(in vertebrates) the terminal part of the leg, below the ankle joint, on which the body stands and moves.
(in invertebrates) any part similar in position or function.
such a part considered as the organ of locomotion.
a unit of length, originally derived from the length of the human foot. It is divided into 12 inches and equal to 30.48 centimeters. Abbreviation: ft., f.
foot soldiers; infantry.
walking or running motion; pace: swift of foot.
quality or character of movement or motion; tread; step.
any part or thing resembling a foot, as in function, placement, shape, etc.
a shaped or ornamented feature terminating a leg at its lower part.
any of several short legs supporting a central shaft, as of a pedestal table.
a rim, flange, or flaring part, often distinctively treated, serving as a base for a table furnishing or utensil, as a glass, teapot, or candlestick.
the part of a stocking, sock, etc., covering the foot.
the lowest part, or bottom, of anything, as of a hill, ladder, page, etc.
a supporting part; base.
the part of anything opposite the top or head: He waited patiently at the foot of the checkout line.
the end of a bed, grave, etc., toward which the feet are placed: Put the blanket at the foot of the bed, please.
Printing. the part of the type body that forms the sides of the groove, at the base.
the last, as of a series.
that which is written at the bottom, as the total of an account.
Prosody. a group of syllables constituting a metrical unit of a verse.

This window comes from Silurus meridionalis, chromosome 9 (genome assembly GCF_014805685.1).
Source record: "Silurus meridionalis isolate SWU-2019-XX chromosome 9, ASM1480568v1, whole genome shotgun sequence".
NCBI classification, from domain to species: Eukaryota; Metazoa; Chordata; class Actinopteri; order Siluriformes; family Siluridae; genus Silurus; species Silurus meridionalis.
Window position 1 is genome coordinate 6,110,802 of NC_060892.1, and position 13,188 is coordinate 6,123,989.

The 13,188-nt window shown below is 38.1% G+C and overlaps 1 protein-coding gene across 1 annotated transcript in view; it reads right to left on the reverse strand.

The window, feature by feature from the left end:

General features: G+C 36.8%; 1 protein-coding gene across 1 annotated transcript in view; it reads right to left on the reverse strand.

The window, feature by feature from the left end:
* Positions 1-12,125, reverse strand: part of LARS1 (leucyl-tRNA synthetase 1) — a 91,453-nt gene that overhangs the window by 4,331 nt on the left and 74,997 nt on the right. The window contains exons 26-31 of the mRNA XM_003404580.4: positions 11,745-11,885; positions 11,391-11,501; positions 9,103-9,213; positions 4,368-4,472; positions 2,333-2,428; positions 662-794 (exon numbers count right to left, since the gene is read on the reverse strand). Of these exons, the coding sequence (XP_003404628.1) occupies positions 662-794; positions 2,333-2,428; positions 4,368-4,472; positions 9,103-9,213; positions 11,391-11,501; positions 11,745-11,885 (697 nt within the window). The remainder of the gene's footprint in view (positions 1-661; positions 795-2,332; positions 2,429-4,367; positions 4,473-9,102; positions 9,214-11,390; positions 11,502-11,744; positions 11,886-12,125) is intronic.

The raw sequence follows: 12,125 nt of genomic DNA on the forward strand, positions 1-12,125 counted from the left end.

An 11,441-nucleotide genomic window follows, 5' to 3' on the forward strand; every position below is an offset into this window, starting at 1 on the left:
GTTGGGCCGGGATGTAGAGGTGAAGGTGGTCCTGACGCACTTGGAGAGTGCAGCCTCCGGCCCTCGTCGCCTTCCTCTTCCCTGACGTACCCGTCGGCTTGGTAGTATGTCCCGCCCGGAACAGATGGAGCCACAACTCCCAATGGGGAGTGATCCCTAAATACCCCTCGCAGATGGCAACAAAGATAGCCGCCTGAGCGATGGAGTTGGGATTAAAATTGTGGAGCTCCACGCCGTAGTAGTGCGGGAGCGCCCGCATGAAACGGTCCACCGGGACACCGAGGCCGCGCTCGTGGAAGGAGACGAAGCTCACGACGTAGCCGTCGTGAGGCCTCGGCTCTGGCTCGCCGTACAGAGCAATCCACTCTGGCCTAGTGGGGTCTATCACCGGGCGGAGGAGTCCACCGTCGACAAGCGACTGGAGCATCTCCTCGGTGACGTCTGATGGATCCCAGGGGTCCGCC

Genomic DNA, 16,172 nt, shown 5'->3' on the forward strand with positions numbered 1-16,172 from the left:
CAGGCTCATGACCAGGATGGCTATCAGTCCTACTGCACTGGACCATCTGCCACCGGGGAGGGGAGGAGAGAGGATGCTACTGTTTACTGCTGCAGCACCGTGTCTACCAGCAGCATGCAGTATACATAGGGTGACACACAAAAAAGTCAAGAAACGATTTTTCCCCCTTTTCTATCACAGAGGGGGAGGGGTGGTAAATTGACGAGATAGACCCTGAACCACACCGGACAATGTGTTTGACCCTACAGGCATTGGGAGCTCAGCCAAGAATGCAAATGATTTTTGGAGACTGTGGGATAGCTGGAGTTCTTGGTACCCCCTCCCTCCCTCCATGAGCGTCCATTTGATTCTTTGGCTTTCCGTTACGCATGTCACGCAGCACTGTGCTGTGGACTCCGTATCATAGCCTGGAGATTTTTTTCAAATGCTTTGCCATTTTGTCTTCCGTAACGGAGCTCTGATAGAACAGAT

Usually foots .
sediment or dregs.
Nautical. the lower edge of a sail.
to walk; go on foot (often followed by it): We'll have to foot it.
to move the feet rhythmically, as to music or in dance (often followed by it).
(of vessels) to move forward; sail: to foot briskly across the open water.
to walk or dance on: footing the cobblestones of the old city.
to perform (a dance): cavaliers footing a galliard.
to traverse on or as if on foot.
to make or attach a foot to: to foot a stocking.
to pay or settle: I always end up footing the bill.
to add (a column of figures) and set the sum at the foot (often followed by up).
to seize with talons, as a hawk.
Archaic. to kick, especially to kick away.
Obsolete. to set foot on.
Idioms about foot
get / have / a / one's foot in the door, to succeed in achieving an initial stage or step.
get off on the right / wrong foot, to begin favorably or unfavorably: He got off on the wrong foot with a tactless remark about his audience.
have one foot in the grave. grave1 (def. 5).